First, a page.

Where can I get some of this? I would love to watch mosquitoes die. It turns out, though, there are a couple of drawbacks.
Other scientists caution that while the mosquito-poisoning trick is pretty nifty, it is not very practical: For it to work effectively, nearly everyone in a mosquito-infested area must take the pills simultaneously.
Getting thousands of villagers to do that even in annual deworming campaigns is a logistical nightmare, scientists said. The mosquito-killing effect appears to fade out within a month, so it would need to be repeated monthly.
Also, in rare cases, the otherwise safe drug can be lethal.
It doesn’t seem to kill the mosquitoes right away. It shortens their life span so that they do not live long enough to acquire the parasites that cause malaria. That’s not as much fun as having mosquitoes bite me and then die, but it could be very useful for controlling malaria. Still this is Africa so distribution is a problem. Not to mention health problems not generally found in the developed world.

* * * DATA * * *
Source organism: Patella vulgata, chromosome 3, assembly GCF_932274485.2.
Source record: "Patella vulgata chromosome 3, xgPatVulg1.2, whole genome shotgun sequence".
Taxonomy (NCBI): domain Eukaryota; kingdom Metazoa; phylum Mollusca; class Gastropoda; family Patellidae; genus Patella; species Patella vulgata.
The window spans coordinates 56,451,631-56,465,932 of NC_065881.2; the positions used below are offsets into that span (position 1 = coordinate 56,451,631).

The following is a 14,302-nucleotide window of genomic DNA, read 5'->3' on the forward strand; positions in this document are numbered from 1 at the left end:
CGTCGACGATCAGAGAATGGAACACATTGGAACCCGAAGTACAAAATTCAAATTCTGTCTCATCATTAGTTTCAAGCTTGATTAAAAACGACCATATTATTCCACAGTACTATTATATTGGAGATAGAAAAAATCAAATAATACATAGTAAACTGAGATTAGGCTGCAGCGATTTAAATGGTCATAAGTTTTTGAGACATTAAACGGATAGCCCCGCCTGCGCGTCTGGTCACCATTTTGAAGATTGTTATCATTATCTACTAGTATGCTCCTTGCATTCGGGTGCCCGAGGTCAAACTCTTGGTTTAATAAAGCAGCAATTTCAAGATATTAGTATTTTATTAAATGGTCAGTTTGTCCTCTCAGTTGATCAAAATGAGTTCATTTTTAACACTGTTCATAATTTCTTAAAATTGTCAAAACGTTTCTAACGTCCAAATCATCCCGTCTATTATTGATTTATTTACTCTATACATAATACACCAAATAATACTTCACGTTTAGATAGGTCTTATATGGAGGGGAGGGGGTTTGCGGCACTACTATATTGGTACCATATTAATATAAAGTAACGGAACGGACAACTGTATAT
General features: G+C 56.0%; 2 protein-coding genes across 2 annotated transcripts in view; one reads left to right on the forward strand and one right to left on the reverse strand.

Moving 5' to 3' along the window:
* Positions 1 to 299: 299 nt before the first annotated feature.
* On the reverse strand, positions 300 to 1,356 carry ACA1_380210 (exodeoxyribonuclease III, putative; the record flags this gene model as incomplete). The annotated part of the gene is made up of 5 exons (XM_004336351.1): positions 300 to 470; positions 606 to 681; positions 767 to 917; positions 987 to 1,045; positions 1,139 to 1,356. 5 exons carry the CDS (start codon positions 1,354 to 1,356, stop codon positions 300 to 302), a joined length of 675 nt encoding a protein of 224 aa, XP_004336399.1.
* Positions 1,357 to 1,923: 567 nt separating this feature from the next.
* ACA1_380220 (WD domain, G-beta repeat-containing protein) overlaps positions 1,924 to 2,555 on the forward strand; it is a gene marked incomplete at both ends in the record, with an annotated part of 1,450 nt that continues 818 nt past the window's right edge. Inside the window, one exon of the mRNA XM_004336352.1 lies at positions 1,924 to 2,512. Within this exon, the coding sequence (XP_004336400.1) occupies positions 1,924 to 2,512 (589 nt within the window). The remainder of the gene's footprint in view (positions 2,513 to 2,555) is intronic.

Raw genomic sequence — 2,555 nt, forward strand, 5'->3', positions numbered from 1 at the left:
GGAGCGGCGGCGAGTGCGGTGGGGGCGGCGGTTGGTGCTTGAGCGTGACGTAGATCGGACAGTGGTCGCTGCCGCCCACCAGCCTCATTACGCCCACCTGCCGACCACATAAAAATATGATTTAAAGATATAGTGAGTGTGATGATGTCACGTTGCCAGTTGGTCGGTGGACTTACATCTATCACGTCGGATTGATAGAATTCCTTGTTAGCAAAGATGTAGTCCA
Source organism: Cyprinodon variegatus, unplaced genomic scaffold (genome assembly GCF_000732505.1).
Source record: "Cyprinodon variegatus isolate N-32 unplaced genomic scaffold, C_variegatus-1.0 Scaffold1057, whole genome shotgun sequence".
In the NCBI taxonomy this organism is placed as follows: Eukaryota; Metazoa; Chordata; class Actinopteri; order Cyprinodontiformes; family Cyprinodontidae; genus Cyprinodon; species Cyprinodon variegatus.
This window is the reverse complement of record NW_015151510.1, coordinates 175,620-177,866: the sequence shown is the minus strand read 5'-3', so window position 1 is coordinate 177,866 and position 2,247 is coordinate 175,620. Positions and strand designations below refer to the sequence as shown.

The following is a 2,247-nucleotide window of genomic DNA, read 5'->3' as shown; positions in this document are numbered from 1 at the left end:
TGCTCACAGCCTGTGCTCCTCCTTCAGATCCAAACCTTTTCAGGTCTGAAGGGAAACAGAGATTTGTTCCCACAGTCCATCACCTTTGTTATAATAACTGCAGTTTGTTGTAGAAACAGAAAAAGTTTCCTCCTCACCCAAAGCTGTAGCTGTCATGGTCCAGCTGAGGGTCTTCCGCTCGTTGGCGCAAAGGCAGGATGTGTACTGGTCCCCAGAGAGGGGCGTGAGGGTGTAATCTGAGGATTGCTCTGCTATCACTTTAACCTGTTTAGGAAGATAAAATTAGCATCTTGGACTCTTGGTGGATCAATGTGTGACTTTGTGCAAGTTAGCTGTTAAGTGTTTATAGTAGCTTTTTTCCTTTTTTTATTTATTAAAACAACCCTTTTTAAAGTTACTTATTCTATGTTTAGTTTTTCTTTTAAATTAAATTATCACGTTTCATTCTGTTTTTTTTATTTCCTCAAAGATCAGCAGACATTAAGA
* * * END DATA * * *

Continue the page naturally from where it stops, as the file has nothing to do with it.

We hand it out once a year,” said the parasitologist, Dr. Frank O. Richards Jr. “I’m pushing for twice a year, and people want to kill me. It’s very difficult to imagine a once-a-month program anywhere.”
It might be useful, he suggested, in areas with brief, intense malaria seasons.
Also, when people with lots of worms are treated, they suffer fever and intense itching as the worms die. Though that might be bearable once a year, it discourages people from seeking treatment more frequently. And ivermectin is dangerous for a few people — those infested with large numbers of a relatively rare West African worm, the loa loa. These worms circulate in the blood and lungs and may jam capillaries when they die, potentially causing coma or death. Detecting them means drawing blood and viewing it under a microscope.
From Physorg.com. Here is some news we can use. It seems that mosquitos are not only attracted to humans by the carbon dioxide we exhale, but they are also attracted by certain foot odors so they can attack near the ankles. I’ve always wondered why mosquito bites seemed to be concentrated around my ankles. Remco Suer has been doing some research into this in order to manipulate mosquito behavior, especially the species that carry malaria.